"They have forced the children to finish their food."

Translation:De har tvingat barnen att äta upp sin mat.

April 1, 2015

This discussion is locked.


It wouldn't be sina mat?


No, mat is an uncountable noun.


"Sin" refers to the subject. So, the children are not eating their food (in their plate), but instead eating the food of "they/adults"... Did duolingo wanted to say that?


No, "sin" refers back to "barnen" here, not to "they". However, it's a good observation of yours. This is the way it works in a sentence like this. Had it being referring back to "they", it would have said "deras". I'm sorry if it's a bit confusing...


Why does sin refer to barnen? Is it because it is closer in the sentence, or some other reason?


Yes, an explanation would be nice; I have always read that "sin" refers to the (3rd person) subject of the clause it appears in, but it seems to me that this sentence has only one clause.


That is in fact confusing. I was thinking so far that SIN was always his/her whereas DERAS was their


Sin/sitt/sina can refer to any third person.


Would it be 'deras' if it were the parents' food.


So "sin/sitt/sina" can be third person plural?


I selected both as I assumed it could mean the children's own food or the parents' food (their food vs their own food) but it marked it wrong. Is there a reason or are the options poorly chosen by Duolingo?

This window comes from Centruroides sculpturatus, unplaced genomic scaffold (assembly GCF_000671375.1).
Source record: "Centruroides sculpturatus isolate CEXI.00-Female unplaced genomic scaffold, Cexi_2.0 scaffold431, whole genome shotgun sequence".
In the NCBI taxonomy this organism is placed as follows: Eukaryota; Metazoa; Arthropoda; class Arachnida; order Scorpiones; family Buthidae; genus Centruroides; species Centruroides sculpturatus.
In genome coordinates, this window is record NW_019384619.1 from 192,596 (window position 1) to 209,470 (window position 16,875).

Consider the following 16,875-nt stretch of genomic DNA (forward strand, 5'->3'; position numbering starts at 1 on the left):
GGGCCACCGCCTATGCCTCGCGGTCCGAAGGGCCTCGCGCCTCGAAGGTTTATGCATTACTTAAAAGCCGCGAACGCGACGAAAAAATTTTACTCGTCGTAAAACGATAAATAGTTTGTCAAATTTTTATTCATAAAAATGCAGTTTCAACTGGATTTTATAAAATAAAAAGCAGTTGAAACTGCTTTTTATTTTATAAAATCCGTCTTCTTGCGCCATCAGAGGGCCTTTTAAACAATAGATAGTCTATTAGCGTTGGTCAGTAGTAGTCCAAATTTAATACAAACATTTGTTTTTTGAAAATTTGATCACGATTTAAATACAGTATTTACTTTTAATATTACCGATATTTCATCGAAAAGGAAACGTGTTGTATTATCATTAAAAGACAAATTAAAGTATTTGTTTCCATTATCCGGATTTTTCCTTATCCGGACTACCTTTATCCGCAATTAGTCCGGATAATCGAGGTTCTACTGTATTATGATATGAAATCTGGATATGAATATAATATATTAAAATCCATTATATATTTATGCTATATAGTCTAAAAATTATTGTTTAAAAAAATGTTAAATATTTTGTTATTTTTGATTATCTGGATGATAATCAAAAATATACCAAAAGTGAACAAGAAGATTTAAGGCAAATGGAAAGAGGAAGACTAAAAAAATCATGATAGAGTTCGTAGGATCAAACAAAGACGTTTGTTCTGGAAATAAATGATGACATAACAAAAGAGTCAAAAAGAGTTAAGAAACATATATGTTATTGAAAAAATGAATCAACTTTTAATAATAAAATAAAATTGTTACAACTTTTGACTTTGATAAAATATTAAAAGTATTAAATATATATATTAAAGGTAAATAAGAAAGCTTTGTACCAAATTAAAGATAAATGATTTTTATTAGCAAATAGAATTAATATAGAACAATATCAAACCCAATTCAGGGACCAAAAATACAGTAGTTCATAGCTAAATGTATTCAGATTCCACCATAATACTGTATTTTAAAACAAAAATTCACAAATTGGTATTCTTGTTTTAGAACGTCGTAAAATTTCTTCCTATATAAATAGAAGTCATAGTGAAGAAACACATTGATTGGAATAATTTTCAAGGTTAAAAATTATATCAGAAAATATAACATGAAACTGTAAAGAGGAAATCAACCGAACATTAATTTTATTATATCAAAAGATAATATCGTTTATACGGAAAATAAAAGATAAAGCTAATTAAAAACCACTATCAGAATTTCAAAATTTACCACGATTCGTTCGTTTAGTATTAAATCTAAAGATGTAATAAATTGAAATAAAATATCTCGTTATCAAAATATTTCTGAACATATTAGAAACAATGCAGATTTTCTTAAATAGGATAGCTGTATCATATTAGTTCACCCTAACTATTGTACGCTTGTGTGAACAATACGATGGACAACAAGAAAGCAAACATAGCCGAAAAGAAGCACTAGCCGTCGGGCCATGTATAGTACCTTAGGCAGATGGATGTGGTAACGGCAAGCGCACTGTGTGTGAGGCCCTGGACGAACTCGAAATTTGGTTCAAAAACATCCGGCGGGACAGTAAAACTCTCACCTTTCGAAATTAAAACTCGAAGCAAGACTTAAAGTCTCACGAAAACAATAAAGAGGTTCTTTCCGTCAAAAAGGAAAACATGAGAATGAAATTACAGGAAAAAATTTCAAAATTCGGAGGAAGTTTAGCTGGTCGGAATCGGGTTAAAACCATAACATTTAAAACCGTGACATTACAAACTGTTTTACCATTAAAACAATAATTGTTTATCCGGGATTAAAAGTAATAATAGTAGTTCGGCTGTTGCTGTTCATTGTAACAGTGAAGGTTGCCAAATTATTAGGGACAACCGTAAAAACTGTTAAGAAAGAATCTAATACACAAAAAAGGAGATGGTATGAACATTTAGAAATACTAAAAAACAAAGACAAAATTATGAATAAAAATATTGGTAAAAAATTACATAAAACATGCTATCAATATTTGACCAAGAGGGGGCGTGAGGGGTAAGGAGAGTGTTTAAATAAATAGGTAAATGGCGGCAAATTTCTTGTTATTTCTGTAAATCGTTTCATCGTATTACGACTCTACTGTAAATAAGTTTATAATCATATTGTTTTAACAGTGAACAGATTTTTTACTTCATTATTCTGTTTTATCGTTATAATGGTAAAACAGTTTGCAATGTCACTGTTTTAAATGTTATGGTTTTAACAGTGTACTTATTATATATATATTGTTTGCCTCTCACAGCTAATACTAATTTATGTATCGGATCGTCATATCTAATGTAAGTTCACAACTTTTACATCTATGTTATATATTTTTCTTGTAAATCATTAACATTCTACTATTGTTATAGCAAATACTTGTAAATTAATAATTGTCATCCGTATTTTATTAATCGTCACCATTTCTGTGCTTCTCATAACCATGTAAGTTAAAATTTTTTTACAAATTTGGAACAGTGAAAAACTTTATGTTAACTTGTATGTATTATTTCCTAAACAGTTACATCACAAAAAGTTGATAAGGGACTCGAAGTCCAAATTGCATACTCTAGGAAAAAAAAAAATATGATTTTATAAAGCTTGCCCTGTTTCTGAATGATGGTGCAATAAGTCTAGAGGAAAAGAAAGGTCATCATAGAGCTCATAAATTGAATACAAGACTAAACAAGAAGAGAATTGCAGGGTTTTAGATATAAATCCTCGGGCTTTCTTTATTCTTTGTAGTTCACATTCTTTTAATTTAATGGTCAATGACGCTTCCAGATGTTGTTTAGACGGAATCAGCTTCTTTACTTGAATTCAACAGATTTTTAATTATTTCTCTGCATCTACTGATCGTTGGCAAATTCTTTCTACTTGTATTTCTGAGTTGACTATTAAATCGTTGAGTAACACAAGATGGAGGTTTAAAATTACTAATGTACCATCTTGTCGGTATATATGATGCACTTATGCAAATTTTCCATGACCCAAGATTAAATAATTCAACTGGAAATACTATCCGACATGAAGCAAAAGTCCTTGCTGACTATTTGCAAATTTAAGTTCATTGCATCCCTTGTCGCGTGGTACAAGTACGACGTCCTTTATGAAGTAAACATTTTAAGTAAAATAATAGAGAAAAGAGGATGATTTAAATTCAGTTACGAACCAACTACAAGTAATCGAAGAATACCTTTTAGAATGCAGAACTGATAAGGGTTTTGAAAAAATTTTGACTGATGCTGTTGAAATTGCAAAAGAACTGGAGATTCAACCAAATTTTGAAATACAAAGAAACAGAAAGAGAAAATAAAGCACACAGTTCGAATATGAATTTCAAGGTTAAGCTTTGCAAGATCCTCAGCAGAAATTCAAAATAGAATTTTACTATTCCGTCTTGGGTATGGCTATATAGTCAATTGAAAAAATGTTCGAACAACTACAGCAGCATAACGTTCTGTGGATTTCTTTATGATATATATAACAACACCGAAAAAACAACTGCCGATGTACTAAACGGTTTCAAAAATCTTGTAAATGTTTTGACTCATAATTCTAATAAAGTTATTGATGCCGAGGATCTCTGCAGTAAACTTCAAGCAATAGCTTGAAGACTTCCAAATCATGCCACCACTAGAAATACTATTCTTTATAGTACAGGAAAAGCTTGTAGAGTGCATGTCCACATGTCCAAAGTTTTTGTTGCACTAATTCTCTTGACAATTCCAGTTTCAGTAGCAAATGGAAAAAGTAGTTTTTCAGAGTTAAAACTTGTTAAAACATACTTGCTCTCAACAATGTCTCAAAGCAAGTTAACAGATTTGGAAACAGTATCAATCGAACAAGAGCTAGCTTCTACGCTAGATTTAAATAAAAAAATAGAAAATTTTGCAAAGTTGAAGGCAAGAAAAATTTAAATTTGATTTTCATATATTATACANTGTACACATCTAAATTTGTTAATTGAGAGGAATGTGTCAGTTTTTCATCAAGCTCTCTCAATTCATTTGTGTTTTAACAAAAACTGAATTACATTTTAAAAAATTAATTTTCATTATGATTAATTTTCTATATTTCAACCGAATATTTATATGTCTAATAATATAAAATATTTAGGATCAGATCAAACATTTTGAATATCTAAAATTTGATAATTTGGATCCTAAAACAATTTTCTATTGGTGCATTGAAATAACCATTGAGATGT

Is the strong form of tvinga not really used? Tvungit wasn't accepted as the supine of tvinga.


When do prepositions of phrasal verbs stand near and when far (in the end of a clause)? Dina föräldrar ser verkligen vackert ut. But here for some reason it is incorrect to say De har tvingat barnen att äta sin mat upp...


I'm confused. Are the children eating their (the person forcing them to eat) food? Or their (the children's) food? I thought sin/sitt/sina was supposed to refer to the 'proporty' of the subject of the sentence (in this case De); so this is basically an adult force feeding his own food to 'the children.'


Why doesn't "att sluta" work here?


"Sluta" cannot take "mat" as an object, it just sounds weird. In Swedish, food is not something you can finish, but something you eat up. You can "sluta jobbet" (quit work, get off) though. And it's perfectly fine to sluta + (att) + verb.


Assume that 'finish' and 'eat' are related in the sentence even when it slightly implies it is a bit much for me.


It's because it relates to 'mat' which is not plural.

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